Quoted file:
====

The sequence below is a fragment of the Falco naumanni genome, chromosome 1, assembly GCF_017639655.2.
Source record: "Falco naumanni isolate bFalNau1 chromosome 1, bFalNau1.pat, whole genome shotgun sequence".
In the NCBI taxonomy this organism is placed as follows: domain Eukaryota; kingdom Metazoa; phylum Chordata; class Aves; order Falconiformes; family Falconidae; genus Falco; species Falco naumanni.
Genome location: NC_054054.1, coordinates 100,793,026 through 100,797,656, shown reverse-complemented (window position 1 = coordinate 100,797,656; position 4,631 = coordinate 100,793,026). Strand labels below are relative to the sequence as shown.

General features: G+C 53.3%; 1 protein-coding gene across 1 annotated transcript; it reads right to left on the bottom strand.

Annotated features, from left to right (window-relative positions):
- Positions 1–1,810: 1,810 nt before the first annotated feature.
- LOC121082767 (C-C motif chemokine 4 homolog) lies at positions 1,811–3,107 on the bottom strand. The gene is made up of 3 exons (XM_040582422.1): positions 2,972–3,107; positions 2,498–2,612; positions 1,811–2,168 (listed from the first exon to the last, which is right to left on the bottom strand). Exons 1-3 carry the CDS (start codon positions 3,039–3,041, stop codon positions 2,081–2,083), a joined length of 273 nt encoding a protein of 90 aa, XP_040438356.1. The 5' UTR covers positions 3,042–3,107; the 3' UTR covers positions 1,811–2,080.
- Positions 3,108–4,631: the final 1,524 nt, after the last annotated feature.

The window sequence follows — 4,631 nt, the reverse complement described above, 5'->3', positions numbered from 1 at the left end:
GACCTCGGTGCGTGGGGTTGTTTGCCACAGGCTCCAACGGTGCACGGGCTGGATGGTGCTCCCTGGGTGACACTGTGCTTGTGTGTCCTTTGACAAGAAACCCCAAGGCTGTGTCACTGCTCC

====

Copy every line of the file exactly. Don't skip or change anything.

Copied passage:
The sequence below is a fragment of the Falco naumanni genome, chromosome 1, assembly GCF_017639655.2.
Source record: "Falco naumanni isolate bFalNau1 chromosome 1, bFalNau1.pat, whole genome shotgun sequence".
In the NCBI taxonomy this organism is placed as follows: domain Eukaryota; kingdom Metazoa; phylum Chordata; class Aves; order Falconiformes; family Falconidae; genus Falco; species Falco naumanni.
Genome location: NC_054054.1, coordinates 100,793,026 through 100,797,656, shown reverse-complemented (window position 1 = coordinate 100,797,656; position 4,631 = coordinate 100,793,026). Strand labels below are relative to the sequence as shown.

General features: G+C 53.3%; 1 protein-coding gene across 1 annotated transcript; it reads right to left on the bottom strand.

Annotated features, from left to right (window-relative positions):
- Positions 1–1,810: 1,810 nt before the first annotated feature.
- LOC121082767 (C-C motif chemokine 4 homolog) lies at positions 1,811–3,107 on the bottom strand. The gene is made up of 3 exons (XM_040582422.1): positions 2,972–3,107; positions 2,498–2,612; positions 1,811–2,168 (listed from the first exon to the last, which is right to left on the bottom strand). Exons 1-3 carry the CDS (start codon positions 3,039–3,041, stop codon positions 2,081–2,083), a joined length of 273 nt encoding a protein of 90 aa, XP_040438356.1. The 5' UTR covers positions 3,042–3,107; the 3' UTR covers positions 1,811–2,080.
- Positions 3,108–4,631: the final 1,524 nt, after the last annotated feature.

The window sequence follows — 4,631 nt, the reverse complement described above, 5'->3', positions numbered from 1 at the left end:
GACCTCGGTGCGTGGGGTTGTTTGCCACAGGCTCCAACGGTGCACGGGCTGGATGGTGCTCCCTGGGTGACACTGTGCTTGTGTGTCCTTTGACAAGAAACCCCAAGGCTGTGTCACTGCTCC